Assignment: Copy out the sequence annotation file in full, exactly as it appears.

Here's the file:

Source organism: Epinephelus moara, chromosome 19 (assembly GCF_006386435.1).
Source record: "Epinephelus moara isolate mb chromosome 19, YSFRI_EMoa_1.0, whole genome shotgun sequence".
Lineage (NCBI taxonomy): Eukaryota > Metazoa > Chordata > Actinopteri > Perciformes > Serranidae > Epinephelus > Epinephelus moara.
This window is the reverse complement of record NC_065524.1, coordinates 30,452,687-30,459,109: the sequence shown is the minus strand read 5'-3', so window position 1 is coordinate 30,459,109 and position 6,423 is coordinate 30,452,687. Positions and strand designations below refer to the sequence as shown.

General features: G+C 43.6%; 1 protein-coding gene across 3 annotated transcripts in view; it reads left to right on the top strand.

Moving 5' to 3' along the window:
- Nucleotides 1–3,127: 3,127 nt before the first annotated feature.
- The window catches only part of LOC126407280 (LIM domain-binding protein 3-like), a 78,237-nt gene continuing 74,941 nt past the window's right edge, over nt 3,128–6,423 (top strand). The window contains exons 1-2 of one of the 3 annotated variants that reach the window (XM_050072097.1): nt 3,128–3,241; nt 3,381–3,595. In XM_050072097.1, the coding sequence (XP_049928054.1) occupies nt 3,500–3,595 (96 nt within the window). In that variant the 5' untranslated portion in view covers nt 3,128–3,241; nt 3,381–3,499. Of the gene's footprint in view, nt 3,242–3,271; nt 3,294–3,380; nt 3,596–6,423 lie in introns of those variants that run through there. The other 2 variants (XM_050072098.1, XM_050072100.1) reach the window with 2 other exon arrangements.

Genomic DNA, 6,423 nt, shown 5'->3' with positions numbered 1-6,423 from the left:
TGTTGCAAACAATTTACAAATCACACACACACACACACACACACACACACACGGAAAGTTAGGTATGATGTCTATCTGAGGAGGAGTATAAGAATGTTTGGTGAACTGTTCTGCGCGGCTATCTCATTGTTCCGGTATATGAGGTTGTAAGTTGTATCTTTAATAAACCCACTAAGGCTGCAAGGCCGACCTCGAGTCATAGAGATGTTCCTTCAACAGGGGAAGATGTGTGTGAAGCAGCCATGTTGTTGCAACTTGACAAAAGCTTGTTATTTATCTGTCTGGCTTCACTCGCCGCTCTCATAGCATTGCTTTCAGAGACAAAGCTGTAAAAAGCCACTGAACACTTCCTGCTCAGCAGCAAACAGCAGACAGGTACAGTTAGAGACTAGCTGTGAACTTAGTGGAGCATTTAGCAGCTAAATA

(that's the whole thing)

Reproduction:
Source organism: Epinephelus moara, chromosome 19 (assembly GCF_006386435.1).
Source record: "Epinephelus moara isolate mb chromosome 19, YSFRI_EMoa_1.0, whole genome shotgun sequence".
Lineage (NCBI taxonomy): Eukaryota > Metazoa > Chordata > Actinopteri > Perciformes > Serranidae > Epinephelus > Epinephelus moara.
This window is the reverse complement of record NC_065524.1, coordinates 30,452,687-30,459,109: the sequence shown is the minus strand read 5'-3', so window position 1 is coordinate 30,459,109 and position 6,423 is coordinate 30,452,687. Positions and strand designations below refer to the sequence as shown.

General features: G+C 43.6%; 1 protein-coding gene across 3 annotated transcripts in view; it reads left to right on the top strand.

Moving 5' to 3' along the window:
- Nucleotides 1–3,127: 3,127 nt before the first annotated feature.
- The window catches only part of LOC126407280 (LIM domain-binding protein 3-like), a 78,237-nt gene continuing 74,941 nt past the window's right edge, over nt 3,128–6,423 (top strand). The window contains exons 1-2 of one of the 3 annotated variants that reach the window (XM_050072097.1): nt 3,128–3,241; nt 3,381–3,595. In XM_050072097.1, the coding sequence (XP_049928054.1) occupies nt 3,500–3,595 (96 nt within the window). In that variant the 5' untranslated portion in view covers nt 3,128–3,241; nt 3,381–3,499. Of the gene's footprint in view, nt 3,242–3,271; nt 3,294–3,380; nt 3,596–6,423 lie in introns of those variants that run through there. The other 2 variants (XM_050072098.1, XM_050072100.1) reach the window with 2 other exon arrangements.

Genomic DNA, 6,423 nt, shown 5'->3' with positions numbered 1-6,423 from the left:
TGTTGCAAACAATTTACAAATCACACACACACACACACACACACACACACACGGAAAGTTAGGTATGATGTCTATCTGAGGAGGAGTATAAGAATGTTTGGTGAACTGTTCTGCGCGGCTATCTCATTGTTCCGGTATATGAGGTTGTAAGTTGTATCTTTAATAAACCCACTAAGGCTGCAAGGCCGACCTCGAGTCATAGAGATGTTCCTTCAACAGGGGAAGATGTGTGTGAAGCAGCCATGTTGTTGCAACTTGACAAAAGCTTGTTATTTATCTGTCTGGCTTCACTCGCCGCTCTCATAGCATTGCTTTCAGAGACAAAGCTGTAAAAAGCCACTGAACACTTCCTGCTCAGCAGCAAACAGCAGACAGGTACAGTTAGAGACTAGCTGTGAACTTAGTGGAGCATTTAGCAGCTAAATA